Location: Gardens Unit
Project Number: 8020-21000-145-00-D
Project Type: In-House Appropriated
Start Date: Jan 1, 2014
End Date: Sep 30, 2018
Objective 1: Collect, propagate, preserve, evaluate, document, display, distribute, and introduce woody and herbaceous landscape ornamentals with enhanced aesthetic appeal, resistance to extreme weather, resistance to pests and diseases, and enhanced ecosystem benefits. Collection activities will focus on native plants due to difficulties with collecting plants in most other countries. [NP301, C1, PS1A] Objective 2: Disseminate scientific and practical information to floral and nursery crop industries, to public gardens, to the increasing number of visitors to the U.S. National Arboretum and its Website, and to the general public interested in gardening. [NP301, C2, PS2B] Sub-objective 2.a. Develop exhibits and interpretive signage that reflect current relevant ARS horticultural research programs, including the scientific mission of the U.S. National Arboretum. Sub-objective 2.b. Develop educational programming to increase awareness of ARS research and germplasm preservation taking place at the U.S. National Arboretum.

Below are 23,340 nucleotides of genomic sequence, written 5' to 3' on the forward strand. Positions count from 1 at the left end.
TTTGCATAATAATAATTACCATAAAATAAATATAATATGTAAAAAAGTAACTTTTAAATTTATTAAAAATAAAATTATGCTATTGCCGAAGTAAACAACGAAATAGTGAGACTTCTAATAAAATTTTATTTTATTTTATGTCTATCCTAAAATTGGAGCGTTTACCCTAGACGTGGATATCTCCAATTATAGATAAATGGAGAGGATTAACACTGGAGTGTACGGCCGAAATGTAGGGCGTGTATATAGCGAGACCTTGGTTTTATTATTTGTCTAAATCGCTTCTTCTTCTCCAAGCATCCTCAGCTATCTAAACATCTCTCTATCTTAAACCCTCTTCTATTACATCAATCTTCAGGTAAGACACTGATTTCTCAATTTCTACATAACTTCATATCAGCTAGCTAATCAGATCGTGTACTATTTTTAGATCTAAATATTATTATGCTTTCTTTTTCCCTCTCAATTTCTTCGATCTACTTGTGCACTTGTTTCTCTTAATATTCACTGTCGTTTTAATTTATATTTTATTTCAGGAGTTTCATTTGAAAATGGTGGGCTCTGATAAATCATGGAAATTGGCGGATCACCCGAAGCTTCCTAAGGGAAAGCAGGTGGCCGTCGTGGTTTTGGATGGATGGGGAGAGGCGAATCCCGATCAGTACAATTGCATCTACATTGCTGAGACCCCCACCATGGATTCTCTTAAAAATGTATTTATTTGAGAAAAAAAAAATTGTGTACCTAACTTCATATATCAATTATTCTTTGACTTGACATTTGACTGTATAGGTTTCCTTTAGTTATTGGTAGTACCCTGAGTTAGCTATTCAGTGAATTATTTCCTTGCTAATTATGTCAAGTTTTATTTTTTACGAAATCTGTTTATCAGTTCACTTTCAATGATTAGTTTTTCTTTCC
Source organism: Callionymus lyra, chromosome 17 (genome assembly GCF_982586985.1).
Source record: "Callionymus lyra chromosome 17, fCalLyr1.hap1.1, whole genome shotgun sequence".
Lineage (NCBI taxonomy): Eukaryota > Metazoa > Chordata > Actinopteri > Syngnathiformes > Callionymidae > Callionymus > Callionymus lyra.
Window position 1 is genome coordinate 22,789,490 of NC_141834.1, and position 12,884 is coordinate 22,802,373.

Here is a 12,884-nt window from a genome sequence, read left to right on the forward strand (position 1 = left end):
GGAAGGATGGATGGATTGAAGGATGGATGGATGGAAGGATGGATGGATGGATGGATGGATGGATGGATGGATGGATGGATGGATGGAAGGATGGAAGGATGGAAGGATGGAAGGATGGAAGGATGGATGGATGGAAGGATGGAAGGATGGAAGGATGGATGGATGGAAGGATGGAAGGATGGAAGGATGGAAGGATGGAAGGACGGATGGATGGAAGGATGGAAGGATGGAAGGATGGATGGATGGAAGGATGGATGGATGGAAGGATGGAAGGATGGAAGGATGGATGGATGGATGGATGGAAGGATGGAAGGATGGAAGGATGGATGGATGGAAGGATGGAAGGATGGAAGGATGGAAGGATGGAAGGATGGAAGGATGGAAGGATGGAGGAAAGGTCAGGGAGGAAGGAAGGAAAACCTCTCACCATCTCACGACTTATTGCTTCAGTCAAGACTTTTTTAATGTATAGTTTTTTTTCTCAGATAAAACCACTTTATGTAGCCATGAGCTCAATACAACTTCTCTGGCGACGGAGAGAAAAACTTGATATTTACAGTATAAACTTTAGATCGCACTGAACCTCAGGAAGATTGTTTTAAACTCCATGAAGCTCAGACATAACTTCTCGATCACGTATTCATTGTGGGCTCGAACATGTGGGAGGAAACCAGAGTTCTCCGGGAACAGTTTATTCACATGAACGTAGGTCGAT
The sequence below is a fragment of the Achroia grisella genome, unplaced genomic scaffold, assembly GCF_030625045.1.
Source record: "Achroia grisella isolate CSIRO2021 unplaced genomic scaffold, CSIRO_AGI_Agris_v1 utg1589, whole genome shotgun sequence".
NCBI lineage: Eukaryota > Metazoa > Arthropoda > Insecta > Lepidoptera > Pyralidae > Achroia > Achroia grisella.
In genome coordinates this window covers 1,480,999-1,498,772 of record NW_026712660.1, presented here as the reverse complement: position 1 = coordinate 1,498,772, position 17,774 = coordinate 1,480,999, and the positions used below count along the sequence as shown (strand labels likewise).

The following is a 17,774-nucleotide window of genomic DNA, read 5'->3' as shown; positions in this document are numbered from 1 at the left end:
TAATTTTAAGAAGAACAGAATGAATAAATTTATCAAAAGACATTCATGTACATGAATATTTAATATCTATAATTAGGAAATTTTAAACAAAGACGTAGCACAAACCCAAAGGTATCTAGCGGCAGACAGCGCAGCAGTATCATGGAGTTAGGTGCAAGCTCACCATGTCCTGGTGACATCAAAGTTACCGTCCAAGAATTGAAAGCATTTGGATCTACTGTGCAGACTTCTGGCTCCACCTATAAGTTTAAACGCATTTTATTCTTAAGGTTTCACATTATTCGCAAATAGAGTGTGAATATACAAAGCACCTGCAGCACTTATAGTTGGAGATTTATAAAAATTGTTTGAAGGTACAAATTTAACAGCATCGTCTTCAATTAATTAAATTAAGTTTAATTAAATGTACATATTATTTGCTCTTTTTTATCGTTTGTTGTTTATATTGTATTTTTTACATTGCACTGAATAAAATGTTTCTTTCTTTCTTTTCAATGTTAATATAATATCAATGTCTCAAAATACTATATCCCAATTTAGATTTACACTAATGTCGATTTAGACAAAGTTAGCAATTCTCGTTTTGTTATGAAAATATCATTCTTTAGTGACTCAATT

The U.S. National Arboretum will continue to serve the public need for scientific research, education, and gardens that conserve and showcase plants to enhance the environment. This will be accomplished by maintaining outstanding gardens, plant collections, and public displays in an environmentally responsible and aesthetically pleasing manner. New ornamental cultivars and germplasm will be acquired using the Collections Policy and the newly developed Strategic Plan as a guide, and in support of the National Plant Germplasm System. Plants will come from nursery sources, wild-collected, or the USNA research program. Plants with superior landscape attributes will be propagated for distribution and evaluation. Staff will continue to utilize integrated pest management (IPM) in management of their collections and will explore the use or demonstration of other technologies such as solar power, green roofs, rain gardens, and water wise gardens as funds allow. Plant records will be updated and coordinated with GRIN-global, and information will be uploaded to the publicly accessible Arboretum Botanical Explorer database. A new exhibit and educational program, GrassRoots, will be put in place. Educational opportunities will be optimized and implemented to provide formal and informal educational programming through exhibits, signs, publications, web pages, lectures, workshops, and tours. Volunteer and internship programs will continue to be supported.